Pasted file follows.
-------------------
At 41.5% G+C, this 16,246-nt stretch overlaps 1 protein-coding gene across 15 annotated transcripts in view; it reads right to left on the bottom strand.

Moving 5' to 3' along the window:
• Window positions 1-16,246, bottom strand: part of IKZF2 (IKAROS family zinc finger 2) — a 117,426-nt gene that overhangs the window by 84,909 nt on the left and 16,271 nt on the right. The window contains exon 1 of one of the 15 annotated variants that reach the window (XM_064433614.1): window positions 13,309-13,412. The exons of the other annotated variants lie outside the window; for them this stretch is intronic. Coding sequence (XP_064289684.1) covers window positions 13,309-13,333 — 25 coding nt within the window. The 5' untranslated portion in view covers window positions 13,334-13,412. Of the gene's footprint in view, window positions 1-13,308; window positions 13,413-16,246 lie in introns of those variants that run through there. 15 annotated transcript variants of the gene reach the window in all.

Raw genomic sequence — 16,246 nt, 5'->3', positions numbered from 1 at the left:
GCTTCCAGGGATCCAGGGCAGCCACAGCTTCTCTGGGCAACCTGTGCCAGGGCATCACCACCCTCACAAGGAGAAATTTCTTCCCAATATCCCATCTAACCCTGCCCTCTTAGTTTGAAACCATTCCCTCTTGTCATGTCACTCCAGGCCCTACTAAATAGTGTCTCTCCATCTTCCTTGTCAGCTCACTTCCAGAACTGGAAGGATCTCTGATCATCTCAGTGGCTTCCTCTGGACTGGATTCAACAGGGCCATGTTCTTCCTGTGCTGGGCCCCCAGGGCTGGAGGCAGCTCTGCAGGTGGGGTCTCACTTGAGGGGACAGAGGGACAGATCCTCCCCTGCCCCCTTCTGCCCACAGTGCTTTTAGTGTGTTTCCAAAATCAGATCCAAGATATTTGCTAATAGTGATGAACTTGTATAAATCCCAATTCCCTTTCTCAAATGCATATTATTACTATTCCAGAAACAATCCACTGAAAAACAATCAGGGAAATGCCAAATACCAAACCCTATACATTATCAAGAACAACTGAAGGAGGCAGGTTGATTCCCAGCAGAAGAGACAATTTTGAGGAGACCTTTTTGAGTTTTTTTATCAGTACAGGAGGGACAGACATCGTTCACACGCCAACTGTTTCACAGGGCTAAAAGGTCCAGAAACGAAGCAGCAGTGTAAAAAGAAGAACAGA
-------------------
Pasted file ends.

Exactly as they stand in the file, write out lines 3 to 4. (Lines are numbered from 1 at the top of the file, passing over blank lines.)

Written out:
• Window positions 1-16,246, bottom strand: part of IKZF2 (IKAROS family zinc finger 2) — a 117,426-nt gene that overhangs the window by 84,909 nt on the left and 16,271 nt on the right. The window contains exon 1 of one of the 15 annotated variants that reach the window (XM_064433614.1): window positions 13,309-13,412. The exons of the other annotated variants lie outside the window; for them this stretch is intronic. Coding sequence (XP_064289684.1) covers window positions 13,309-13,333 — 25 coding nt within the window. The 5' untranslated portion in view covers window positions 13,334-13,412. Of the gene's footprint in view, window positions 1-13,308; window positions 13,413-16,246 lie in introns of those variants that run through there. 15 annotated transcript variants of the gene reach the window in all.

Raw genomic sequence — 16,246 nt, 5'->3', positions numbered from 1 at the left: